Cuomo: Congress, not N.Y., should hike taxes on wealthy

Associated Press Gov. Andrew Cuomo delivers his State of the State address virtually from The War Room at the state Capitol in Albany on Monday.

ALBANY — Gov. Andrew Cuomo on Monday used his State of the State speech to implore Congress to raise federal taxes on wealthy people while contending that a hike in the state's income tax for high earners would fall short of closing New York's budget gap.

With the state facing what he estimated is a $15 billion deficit, Cuomo offered no indication that he would move to cut spending before the next budget takes effect April 1.

It was the first installment of four such speeches, giving Cuomo a chance to showcase his biggest policy initiatives before revealing a much more detailed blueprint of his fiscal plans later this month in a proposed executive budget.

Several of Cuomo's goals have been offered previously, such as legalizing recreational marijuana, expanding access to high speed broadband and encouraging the development of renewable energy.

He also said the state will work to set up a public health corps in conjunction with Northwell Health on Long Island and Cornell University in Ithaca to assist with the COVID-19 vaccination effort. That proposal comes amid a clamor from numerous county administrators for a wider role in offering inoculations and arguments that the state's vaccine rollout has been plagued by delays.

The governor outlined a push for greater reliance on telehealth to bring greater efficiency to health care and expand access.

Several lawmakers said the pandemic and the move by many schools to online instruction has accentuated the need for a more aggressive buildout of internet connectivity.

Sen. Dan Stec, R-Queensbury, said the focus on expanded telehealth services highlights the need for the state to end delays in broadband accessibility in all regions of New York.

"I've seen the emails and phone calls from people who say, 'Hey, we still don't have it,'" Stec said. "So let's not forget that we haven't finished the work with broadband."

Assemblyman Billy Jones, D-Plattsburgh, said he supports improving telehealth services, but added, "I believe we must first focus on expanding broadband access for our families in rural communities to ensure these services can benefit every New Yorker."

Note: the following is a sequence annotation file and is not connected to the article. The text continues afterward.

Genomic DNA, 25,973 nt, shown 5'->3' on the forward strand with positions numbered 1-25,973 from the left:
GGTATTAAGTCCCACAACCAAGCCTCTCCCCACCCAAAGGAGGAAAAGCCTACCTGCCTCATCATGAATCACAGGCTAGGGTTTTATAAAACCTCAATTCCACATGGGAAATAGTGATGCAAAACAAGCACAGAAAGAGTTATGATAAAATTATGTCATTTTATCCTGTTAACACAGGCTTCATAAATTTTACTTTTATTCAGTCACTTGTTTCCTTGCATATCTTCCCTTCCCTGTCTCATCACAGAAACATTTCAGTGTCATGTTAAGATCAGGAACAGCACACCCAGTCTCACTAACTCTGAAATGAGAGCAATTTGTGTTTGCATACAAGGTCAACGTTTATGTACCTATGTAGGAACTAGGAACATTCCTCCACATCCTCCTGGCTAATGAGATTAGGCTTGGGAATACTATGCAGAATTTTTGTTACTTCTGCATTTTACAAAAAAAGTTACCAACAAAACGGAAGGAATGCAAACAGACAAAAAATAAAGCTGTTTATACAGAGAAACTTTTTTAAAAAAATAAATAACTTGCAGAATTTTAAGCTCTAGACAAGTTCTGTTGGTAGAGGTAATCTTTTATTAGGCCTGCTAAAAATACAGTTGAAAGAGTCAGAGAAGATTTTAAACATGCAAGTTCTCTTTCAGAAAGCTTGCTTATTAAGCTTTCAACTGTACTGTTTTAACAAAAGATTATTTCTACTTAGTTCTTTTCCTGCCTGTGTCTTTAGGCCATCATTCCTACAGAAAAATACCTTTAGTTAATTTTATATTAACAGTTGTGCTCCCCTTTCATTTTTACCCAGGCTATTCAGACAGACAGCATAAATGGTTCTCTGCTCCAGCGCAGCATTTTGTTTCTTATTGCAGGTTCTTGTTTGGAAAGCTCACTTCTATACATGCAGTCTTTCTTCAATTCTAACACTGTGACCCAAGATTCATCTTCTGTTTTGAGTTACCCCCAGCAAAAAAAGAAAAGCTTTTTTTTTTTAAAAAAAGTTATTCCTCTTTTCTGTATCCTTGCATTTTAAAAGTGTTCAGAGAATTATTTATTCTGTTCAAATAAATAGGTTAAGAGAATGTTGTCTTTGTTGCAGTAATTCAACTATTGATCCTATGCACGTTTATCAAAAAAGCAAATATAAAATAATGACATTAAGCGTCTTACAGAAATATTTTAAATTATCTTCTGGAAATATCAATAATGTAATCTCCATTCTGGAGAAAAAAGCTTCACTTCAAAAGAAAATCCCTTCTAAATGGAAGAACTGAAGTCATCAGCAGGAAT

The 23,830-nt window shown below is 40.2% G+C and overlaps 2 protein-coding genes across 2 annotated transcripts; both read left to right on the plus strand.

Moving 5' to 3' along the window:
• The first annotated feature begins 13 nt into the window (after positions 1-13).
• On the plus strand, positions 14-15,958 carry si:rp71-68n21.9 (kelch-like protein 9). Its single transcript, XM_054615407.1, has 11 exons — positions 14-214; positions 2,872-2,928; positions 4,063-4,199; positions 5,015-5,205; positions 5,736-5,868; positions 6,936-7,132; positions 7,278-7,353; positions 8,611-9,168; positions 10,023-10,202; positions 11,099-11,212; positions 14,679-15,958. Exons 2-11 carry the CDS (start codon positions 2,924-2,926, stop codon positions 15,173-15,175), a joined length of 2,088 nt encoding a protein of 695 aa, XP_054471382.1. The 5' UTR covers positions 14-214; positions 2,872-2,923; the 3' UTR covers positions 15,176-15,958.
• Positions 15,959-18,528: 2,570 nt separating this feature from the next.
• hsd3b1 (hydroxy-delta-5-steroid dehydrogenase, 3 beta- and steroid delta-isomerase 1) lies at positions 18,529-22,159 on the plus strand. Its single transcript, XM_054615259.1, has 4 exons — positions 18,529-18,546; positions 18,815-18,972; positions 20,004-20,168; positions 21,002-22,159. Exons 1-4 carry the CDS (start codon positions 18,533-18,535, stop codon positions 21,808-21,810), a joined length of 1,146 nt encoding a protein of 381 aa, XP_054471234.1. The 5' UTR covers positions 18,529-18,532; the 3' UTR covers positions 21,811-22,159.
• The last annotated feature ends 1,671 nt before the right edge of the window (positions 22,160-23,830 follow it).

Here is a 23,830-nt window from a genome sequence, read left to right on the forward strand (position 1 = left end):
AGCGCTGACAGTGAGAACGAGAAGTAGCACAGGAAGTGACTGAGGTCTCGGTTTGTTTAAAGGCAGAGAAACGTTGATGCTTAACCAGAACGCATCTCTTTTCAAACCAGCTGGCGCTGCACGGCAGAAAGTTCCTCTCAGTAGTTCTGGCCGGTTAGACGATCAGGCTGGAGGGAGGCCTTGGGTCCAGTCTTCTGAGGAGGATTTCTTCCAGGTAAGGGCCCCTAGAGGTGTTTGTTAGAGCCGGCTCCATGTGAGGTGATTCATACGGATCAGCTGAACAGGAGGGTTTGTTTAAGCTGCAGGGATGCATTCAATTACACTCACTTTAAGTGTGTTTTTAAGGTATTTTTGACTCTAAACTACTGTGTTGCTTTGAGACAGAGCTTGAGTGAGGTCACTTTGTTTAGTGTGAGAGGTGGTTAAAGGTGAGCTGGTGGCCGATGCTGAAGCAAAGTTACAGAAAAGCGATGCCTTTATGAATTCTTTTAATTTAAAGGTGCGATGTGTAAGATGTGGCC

Jones also said he supports Cuomo's proposal to allow mobile sports betting across the state, suggesting it will help raise needed revenue.

State Sen. Peter Oberacker, R-Schenevus, who was elected in November to replace retiring state Sen. James Seward, R-Milford, questioned Cuomo's assertion that 98% of the state has access to broadband internet and asked the governor to visit his rural 51st Senate District to see for himself.

"I was glad to hear the governor express support for reopening the economy," Oberacker added. "Unfortunately, it is too late for many that have been devastated over the past ten months and are either fleeing New York State or struggling to stay afloat. Immediate action is needed to help our communities bounce back.

Whether Cuomo, a Democrat, can resist calls for a more progressive tax scheme from members of his own party in the Legislature was in question Monday night given the severity of the state's financial crisis.

Michael Kink, director of Strong Economy for All, a coalition of labor groups, said if New York embraces the income tax tiers that California has, the state would generate some $11 billion in new revenue.

"The bigger picture is the federal government will help us but the federal government won't be the sole answer to all of our problems," Kink said. "If the governor wants to prevent savage budget cuts, job cuts and service cuts, he is going to have to tax the rich."

Kink also noted that many of the newly-elected Democrats in Albany favor higher taxes on the highest-income earners in New York.

Joe Mahoney covers the New York Statehouse for CNHI’s newspapers and websites. Reach him at

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